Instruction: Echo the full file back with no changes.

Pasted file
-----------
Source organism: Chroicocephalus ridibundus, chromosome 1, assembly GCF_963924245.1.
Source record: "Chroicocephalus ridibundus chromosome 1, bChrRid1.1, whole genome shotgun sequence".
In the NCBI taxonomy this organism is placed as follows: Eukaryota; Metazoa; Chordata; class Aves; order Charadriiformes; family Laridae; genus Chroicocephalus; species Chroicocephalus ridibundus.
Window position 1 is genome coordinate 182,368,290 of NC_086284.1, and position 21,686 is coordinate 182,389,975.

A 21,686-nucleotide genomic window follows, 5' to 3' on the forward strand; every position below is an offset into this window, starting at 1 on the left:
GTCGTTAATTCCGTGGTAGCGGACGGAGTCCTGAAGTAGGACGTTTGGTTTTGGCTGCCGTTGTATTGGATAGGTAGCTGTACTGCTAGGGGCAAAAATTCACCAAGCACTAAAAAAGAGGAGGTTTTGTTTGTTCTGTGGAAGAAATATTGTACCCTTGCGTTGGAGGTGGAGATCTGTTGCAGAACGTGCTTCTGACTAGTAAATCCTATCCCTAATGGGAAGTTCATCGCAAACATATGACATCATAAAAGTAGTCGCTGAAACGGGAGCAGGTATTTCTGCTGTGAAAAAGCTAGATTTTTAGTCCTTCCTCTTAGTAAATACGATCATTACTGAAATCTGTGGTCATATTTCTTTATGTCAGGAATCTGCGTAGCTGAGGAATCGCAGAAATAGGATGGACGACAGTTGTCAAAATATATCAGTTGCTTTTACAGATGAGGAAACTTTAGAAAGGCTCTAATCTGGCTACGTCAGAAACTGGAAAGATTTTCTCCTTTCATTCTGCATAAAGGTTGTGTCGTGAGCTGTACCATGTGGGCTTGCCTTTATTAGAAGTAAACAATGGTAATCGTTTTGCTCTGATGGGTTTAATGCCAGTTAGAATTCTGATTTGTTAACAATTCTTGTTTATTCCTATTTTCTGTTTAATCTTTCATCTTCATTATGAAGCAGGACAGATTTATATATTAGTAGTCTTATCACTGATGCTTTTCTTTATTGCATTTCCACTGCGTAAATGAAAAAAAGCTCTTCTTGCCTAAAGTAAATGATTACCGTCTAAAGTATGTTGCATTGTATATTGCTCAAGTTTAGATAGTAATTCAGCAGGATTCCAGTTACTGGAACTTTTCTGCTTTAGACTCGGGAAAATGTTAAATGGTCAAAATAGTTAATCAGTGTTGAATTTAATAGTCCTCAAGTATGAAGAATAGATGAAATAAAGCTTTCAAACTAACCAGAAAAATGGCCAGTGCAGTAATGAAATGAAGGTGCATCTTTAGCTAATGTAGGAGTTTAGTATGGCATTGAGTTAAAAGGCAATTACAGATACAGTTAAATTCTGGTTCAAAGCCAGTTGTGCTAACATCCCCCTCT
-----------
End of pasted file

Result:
Source organism: Chroicocephalus ridibundus, chromosome 1, assembly GCF_963924245.1.
Source record: "Chroicocephalus ridibundus chromosome 1, bChrRid1.1, whole genome shotgun sequence".
In the NCBI taxonomy this organism is placed as follows: Eukaryota; Metazoa; Chordata; class Aves; order Charadriiformes; family Laridae; genus Chroicocephalus; species Chroicocephalus ridibundus.
Window position 1 is genome coordinate 182,368,290 of NC_086284.1, and position 21,686 is coordinate 182,389,975.

A 21,686-nucleotide genomic window follows, 5' to 3' on the forward strand; every position below is an offset into this window, starting at 1 on the left:
GTCGTTAATTCCGTGGTAGCGGACGGAGTCCTGAAGTAGGACGTTTGGTTTTGGCTGCCGTTGTATTGGATAGGTAGCTGTACTGCTAGGGGCAAAAATTCACCAAGCACTAAAAAAGAGGAGGTTTTGTTTGTTCTGTGGAAGAAATATTGTACCCTTGCGTTGGAGGTGGAGATCTGTTGCAGAACGTGCTTCTGACTAGTAAATCCTATCCCTAATGGGAAGTTCATCGCAAACATATGACATCATAAAAGTAGTCGCTGAAACGGGAGCAGGTATTTCTGCTGTGAAAAAGCTAGATTTTTAGTCCTTCCTCTTAGTAAATACGATCATTACTGAAATCTGTGGTCATATTTCTTTATGTCAGGAATCTGCGTAGCTGAGGAATCGCAGAAATAGGATGGACGACAGTTGTCAAAATATATCAGTTGCTTTTACAGATGAGGAAACTTTAGAAAGGCTCTAATCTGGCTACGTCAGAAACTGGAAAGATTTTCTCCTTTCATTCTGCATAAAGGTTGTGTCGTGAGCTGTACCATGTGGGCTTGCCTTTATTAGAAGTAAACAATGGTAATCGTTTTGCTCTGATGGGTTTAATGCCAGTTAGAATTCTGATTTGTTAACAATTCTTGTTTATTCCTATTTTCTGTTTAATCTTTCATCTTCATTATGAAGCAGGACAGATTTATATATTAGTAGTCTTATCACTGATGCTTTTCTTTATTGCATTTCCACTGCGTAAATGAAAAAAAGCTCTTCTTGCCTAAAGTAAATGATTACCGTCTAAAGTATGTTGCATTGTATATTGCTCAAGTTTAGATAGTAATTCAGCAGGATTCCAGTTACTGGAACTTTTCTGCTTTAGACTCGGGAAAATGTTAAATGGTCAAAATAGTTAATCAGTGTTGAATTTAATAGTCCTCAAGTATGAAGAATAGATGAAATAAAGCTTTCAAACTAACCAGAAAAATGGCCAGTGCAGTAATGAAATGAAGGTGCATCTTTAGCTAATGTAGGAGTTTAGTATGGCATTGAGTTAAAAGGCAATTACAGATACAGTTAAATTCTGGTTCAAAGCCAGTTGTGCTAACATCCCCCTCT